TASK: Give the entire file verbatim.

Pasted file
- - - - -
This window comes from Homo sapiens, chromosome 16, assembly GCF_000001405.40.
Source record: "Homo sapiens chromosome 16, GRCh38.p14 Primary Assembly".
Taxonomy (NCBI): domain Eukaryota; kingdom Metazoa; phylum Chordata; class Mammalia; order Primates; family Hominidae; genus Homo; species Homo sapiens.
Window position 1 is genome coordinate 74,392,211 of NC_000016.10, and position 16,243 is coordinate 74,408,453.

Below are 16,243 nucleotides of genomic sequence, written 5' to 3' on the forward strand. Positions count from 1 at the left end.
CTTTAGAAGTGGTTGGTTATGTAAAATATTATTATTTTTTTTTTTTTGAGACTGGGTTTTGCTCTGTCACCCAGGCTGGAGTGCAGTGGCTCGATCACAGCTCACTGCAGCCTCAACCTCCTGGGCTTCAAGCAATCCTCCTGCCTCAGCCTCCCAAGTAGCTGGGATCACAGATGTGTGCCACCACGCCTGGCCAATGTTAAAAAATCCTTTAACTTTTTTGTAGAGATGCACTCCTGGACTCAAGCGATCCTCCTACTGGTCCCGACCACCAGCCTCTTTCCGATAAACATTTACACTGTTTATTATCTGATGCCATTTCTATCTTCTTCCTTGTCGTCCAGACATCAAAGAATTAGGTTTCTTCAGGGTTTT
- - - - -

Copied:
This window comes from Homo sapiens, chromosome 16, assembly GCF_000001405.40.
Source record: "Homo sapiens chromosome 16, GRCh38.p14 Primary Assembly".
Taxonomy (NCBI): domain Eukaryota; kingdom Metazoa; phylum Chordata; class Mammalia; order Primates; family Hominidae; genus Homo; species Homo sapiens.
Window position 1 is genome coordinate 74,392,211 of NC_000016.10, and position 16,243 is coordinate 74,408,453.

Below are 16,243 nucleotides of genomic sequence, written 5' to 3' on the forward strand. Positions count from 1 at the left end.
CTTTAGAAGTGGTTGGTTATGTAAAATATTATTATTTTTTTTTTTTTGAGACTGGGTTTTGCTCTGTCACCCAGGCTGGAGTGCAGTGGCTCGATCACAGCTCACTGCAGCCTCAACCTCCTGGGCTTCAAGCAATCCTCCTGCCTCAGCCTCCCAAGTAGCTGGGATCACAGATGTGTGCCACCACGCCTGGCCAATGTTAAAAAATCCTTTAACTTTTTTGTAGAGATGCACTCCTGGACTCAAGCGATCCTCCTACTGGTCCCGACCACCAGCCTCTTTCCGATAAACATTTACACTGTTTATTATCTGATGCCATTTCTATCTTCTTCCTTGTCGTCCAGACATCAAAGAATTAGGTTTCTTCAGGGTTTT